In my previous post I mentioned Barbara, giver of the Happiness Kit.
Long before the Happiness Kit came into my household, Barbara (and her family ) gave us other gifts: the gift of thoughtful words, like these,
Barbara’s student words about our duty and responsibility to establish a saner world for our children: School Magazine 1944
and the gift of Angela, otherwise known as my sister-in-law. This coming week it will be Angela’s birthday. This post is my birthday gift to Angela. ~
I write a lot about reading; reading books, in particular.
This is where my official reading life began; Lautoka European School,
My brother, first row, 4th from the left; the advance reading party; my mentor at L.E.S.
a small school, in a small colonial town, on a dot of an island, in the vast Pacific Ocean. My reading ‘prowess’ was acquired, staid word upon staid word, with the assistance of the utterly dull, ‘what-have-these-people-got-to-do-with-my-life’ Janet and John readers, and a young teacher who, whilst relatively benign most of the time, once had the audacity to strap some of us on the back of our legs for failing to recognise the word of the day on the blackboard ~ “BARK”. I was offended, and still am to this day! WOOF! 😀
Despite this unfortunate hiccup in my early reading days, my enthusiasm for reading did not falter. I attribute that enthusiasm to the pre-reading skills that were nurtured at home,
Gallivanta playing with Mother aka reading readiness
and at my mother’s kindergarten, through play and story-time. I don’t remember being read to, but I do remember the books that were read and that I later learned to read by myself. Many of those books remain on my bookshelves. Here’s a sample:
Open the Window, Open the Door
Reading at Home
As I was learning to understand, and love, the written word in Lautoka, about 200kms to the East, another young girl was already well on the road to reading her way through the world of books.
In May, this year, that young girl, now all grown up as Angela Namoi, was awarded the Pixie O’Harris Award for Distinguished and Dedicated Service to the Development and Reputation of Australian Children’s Books at the Australian Book Industry Awards. It was a fitting honour for Angela’s hard work and enormous contribution to children’s literature. But more than that, it seems to me, the award acknowledges how from the smallest of beginnings, a few, simple written words, be they Janet and John or Pearl Pinkie and Sea Greenie, come riches far greater than any we can possibly imagine when, in that magical nanosecond, we first decipher those squiggles on the page before us.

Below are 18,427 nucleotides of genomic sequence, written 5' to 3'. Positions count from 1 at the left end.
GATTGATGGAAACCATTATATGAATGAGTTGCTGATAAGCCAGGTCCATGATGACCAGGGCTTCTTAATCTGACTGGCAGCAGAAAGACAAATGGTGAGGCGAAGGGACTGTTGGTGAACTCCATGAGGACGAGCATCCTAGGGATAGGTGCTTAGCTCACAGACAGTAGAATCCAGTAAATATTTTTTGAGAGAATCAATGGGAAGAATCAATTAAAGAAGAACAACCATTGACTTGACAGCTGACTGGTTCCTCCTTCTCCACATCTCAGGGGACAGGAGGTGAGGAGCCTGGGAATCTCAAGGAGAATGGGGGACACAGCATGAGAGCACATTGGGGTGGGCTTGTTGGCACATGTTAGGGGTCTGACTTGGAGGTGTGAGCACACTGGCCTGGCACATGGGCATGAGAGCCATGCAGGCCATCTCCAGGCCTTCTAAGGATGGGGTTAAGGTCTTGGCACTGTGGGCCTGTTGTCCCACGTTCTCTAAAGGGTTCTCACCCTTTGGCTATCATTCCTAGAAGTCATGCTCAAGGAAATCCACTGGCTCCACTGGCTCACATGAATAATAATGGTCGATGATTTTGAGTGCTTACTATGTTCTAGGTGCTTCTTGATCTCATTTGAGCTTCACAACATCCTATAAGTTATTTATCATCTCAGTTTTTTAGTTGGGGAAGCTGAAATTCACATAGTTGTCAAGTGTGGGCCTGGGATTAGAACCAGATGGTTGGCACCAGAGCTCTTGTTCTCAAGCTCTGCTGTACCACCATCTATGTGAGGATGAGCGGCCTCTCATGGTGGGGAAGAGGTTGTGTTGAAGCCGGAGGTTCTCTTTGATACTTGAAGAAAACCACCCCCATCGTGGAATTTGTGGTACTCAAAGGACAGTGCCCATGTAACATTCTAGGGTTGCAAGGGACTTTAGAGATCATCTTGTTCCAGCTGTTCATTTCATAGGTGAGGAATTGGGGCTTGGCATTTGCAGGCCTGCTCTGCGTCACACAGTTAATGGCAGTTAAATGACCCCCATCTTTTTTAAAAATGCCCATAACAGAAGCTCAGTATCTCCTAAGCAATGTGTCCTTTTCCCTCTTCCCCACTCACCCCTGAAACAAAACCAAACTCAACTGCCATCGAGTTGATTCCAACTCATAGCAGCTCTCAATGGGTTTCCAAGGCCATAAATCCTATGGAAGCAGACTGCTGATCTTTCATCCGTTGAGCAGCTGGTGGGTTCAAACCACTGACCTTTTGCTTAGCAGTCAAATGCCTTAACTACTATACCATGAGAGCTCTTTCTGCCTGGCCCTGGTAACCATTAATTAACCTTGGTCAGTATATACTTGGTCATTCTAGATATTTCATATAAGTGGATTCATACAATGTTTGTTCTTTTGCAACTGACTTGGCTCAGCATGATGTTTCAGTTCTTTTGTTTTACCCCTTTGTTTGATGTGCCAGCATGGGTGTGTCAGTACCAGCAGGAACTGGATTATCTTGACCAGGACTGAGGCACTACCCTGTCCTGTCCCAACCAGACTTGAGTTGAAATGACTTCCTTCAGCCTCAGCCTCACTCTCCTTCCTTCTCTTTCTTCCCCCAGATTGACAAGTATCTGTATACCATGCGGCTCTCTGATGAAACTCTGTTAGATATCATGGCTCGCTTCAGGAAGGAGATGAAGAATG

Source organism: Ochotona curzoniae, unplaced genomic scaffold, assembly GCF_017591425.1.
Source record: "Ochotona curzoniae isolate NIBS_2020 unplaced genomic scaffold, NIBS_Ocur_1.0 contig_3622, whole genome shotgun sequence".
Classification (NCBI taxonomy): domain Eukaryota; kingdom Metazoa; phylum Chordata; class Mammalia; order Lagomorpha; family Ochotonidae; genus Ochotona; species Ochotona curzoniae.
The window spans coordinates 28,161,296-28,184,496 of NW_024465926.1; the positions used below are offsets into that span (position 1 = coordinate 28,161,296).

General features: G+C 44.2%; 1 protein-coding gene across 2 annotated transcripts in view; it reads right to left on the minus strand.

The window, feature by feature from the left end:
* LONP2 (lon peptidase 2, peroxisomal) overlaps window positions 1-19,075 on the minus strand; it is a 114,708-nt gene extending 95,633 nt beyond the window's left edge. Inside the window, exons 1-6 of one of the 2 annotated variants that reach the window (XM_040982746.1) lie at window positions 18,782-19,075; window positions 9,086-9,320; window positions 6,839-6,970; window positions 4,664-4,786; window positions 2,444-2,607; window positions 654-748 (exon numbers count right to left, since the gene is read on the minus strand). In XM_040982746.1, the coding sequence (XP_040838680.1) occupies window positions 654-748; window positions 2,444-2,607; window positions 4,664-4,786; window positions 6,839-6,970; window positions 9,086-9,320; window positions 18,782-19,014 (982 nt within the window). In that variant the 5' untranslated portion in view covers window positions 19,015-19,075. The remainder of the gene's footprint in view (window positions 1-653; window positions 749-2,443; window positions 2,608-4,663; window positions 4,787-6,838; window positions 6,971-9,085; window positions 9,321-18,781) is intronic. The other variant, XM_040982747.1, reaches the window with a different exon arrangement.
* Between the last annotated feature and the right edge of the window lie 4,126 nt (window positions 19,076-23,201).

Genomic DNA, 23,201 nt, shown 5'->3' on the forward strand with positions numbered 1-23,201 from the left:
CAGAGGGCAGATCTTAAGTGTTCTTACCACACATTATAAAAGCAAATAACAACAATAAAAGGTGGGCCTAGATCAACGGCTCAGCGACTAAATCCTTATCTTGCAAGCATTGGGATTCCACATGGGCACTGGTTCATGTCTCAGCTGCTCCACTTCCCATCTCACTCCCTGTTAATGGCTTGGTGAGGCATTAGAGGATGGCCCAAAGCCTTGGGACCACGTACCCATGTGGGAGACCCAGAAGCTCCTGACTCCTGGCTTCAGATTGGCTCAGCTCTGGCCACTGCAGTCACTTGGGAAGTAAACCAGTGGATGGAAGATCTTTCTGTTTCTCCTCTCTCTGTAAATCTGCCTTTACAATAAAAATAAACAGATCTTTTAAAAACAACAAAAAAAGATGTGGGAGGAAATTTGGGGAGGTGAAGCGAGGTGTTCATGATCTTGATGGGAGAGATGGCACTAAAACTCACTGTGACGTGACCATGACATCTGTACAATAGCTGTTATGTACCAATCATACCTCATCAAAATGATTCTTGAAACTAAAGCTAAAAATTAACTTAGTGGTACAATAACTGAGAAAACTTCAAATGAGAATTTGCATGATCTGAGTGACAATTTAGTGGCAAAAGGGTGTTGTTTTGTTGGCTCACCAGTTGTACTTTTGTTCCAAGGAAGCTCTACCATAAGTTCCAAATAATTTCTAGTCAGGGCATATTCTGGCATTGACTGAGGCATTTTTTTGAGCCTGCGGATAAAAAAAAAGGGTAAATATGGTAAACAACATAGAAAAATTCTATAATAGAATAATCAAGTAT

Angela puts it like this in these excerpts from her acceptance speech for the Pixie O’Harris award.
This is a huge honour and something I couldn’t have imagined in my wildest dreams.
Pearl Pinkie and Sea Greenie by Pixie O’Harris was a favourite children’s book of mine – who’d have thought that I would one day win an award bearing her name.
There are people to thank!……….
My parents are Australian, but I was born and raised in Fiji. My father was a missionary so we had very little money. Although our clothes might have been sewn from old curtains, it’s thanks to my mother’s excellent sense of priorities that our house was always full of books.
Growing up on a small island meant we were exposed to influences from absolutely everywhere. We read books from all over the world and I was always fascinated by the variations in language, and how connected that was to geography.
This has fed my passion for diversity of voice, so I have greatly enjoyed working to ensure the Australian voice is heard LOUD AND CLEAR in the wider world!
My early experiences confirmed the importance of books in a child’s life. The stats are there for everyone to see – broadly, a child who has books in their home is a child who will do better in life. I believe this passionately.
To that I would add: Congratulations and Happy Birthday Angela. You are much-loved.
Related but separate: two examples of Australian Children’s Literature
Possum Magic by Mem Fox
and The Arrival by Shaun Tan
There are many more. Next time you read a children’s book, take a quick look and check its country of origin. You may find you are in the good company of an Australian. 😉